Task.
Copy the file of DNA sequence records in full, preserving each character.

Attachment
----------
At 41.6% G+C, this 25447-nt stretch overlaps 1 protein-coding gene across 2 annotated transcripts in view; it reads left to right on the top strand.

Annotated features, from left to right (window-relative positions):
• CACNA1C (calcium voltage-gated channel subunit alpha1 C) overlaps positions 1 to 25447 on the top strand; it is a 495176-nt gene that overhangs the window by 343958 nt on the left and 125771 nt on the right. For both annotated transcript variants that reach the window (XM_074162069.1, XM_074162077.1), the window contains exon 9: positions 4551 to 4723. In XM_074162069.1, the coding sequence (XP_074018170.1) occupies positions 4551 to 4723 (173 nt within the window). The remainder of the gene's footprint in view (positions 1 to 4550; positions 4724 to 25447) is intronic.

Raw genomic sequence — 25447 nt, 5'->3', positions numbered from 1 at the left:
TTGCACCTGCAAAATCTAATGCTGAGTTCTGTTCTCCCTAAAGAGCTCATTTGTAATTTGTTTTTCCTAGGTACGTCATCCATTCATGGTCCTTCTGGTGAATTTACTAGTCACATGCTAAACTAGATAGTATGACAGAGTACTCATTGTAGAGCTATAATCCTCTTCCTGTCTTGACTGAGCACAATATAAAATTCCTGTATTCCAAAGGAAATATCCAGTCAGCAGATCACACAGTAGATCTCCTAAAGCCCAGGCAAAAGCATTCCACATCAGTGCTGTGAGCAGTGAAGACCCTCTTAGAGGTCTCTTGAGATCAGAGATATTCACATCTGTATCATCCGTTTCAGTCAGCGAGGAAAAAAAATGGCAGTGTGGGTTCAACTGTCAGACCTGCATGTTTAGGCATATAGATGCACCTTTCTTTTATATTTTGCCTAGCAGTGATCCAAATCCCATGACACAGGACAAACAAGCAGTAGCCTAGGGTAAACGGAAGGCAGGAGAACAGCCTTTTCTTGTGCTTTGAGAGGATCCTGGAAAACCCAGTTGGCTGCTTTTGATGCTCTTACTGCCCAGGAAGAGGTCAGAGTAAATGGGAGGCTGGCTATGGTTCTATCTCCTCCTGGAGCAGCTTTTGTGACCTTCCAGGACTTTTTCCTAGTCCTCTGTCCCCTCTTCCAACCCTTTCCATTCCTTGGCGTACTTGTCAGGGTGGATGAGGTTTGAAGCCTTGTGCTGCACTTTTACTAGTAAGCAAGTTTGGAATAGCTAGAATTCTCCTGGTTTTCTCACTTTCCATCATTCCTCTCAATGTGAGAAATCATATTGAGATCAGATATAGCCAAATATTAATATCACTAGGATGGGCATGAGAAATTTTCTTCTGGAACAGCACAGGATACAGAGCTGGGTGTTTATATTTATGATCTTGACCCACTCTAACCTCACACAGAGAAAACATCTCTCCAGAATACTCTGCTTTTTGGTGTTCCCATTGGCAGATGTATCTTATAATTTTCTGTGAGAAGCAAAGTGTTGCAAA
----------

At 41.6% G+C, this 25447-nt stretch overlaps 1 protein-coding gene across 2 annotated transcripts in view; it reads left to right on the top strand.

Annotated features, from left to right (window-relative positions):
• CACNA1C (calcium voltage-gated channel subunit alpha1 C) overlaps positions 1 to 25447 on the top strand; it is a 495176-nt gene that overhangs the window by 343958 nt on the left and 125771 nt on the right. For both annotated transcript variants that reach the window (XM_074162069.1, XM_074162077.1), the window contains exon 9: positions 4551 to 4723. In XM_074162069.1, the coding sequence (XP_074018170.1) occupies positions 4551 to 4723 (173 nt within the window). The remainder of the gene's footprint in view (positions 1 to 4550; positions 4724 to 25447) is intronic.

Raw genomic sequence — 25447 nt, 5'->3', positions numbered from 1 at the left:
TTGCACCTGCAAAATCTAATGCTGAGTTCTGTTCTCCCTAAAGAGCTCATTTGTAATTTGTTTTTCCTAGGTACGTCATCCATTCATGGTCCTTCTGGTGAATTTACTAGTCACATGCTAAACTAGATAGTATGACAGAGTACTCATTGTAGAGCTATAATCCTCTTCCTGTCTTGACTGAGCACAATATAAAATTCCTGTATTCCAAAGGAAATATCCAGTCAGCAGATCACACAGTAGATCTCCTAAAGCCCAGGCAAAAGCATTCCACATCAGTGCTGTGAGCAGTGAAGACCCTCTTAGAGGTCTCTTGAGATCAGAGATATTCACATCTGTATCATCCGTTTCAGTCAGCGAGGAAAAAAAATGGCAGTGTGGGTTCAACTGTCAGACCTGCATGTTTAGGCATATAGATGCACCTTTCTTTTATATTTTGCCTAGCAGTGATCCAAATCCCATGACACAGGACAAACAAGCAGTAGCCTAGGGTAAACGGAAGGCAGGAGAACAGCCTTTTCTTGTGCTTTGAGAGGATCCTGGAAAACCCAGTTGGCTGCTTTTGATGCTCTTACTGCCCAGGAAGAGGTCAGAGTAAATGGGAGGCTGGCTATGGTTCTATCTCCTCCTGGAGCAGCTTTTGTGACCTTCCAGGACTTTTTCCTAGTCCTCTGTCCCCTCTTCCAACCCTTTCCATTCCTTGGCGTACTTGTCAGGGTGGATGAGGTTTGAAGCCTTGTGCTGCACTTTTACTAGTAAGCAAGTTTGGAATAGCTAGAATTCTCCTGGTTTTCTCACTTTCCATCATTCCTCTCAATGTGAGAAATCATATTGAGATCAGATATAGCCAAATATTAATATCACTAGGATGGGCATGAGAAATTTTCTTCTGGAACAGCACAGGATACAGAGCTGGGTGTTTATATTTATGATCTTGACCCACTCTAACCTCACACAGAGAAAACATCTCTCCAGAATACTCTGCTTTTTGGTGTTCCCATTGGCAGATGTATCTTATAATTTTCTGTGAGAAGCAAAGTGTTGCAAA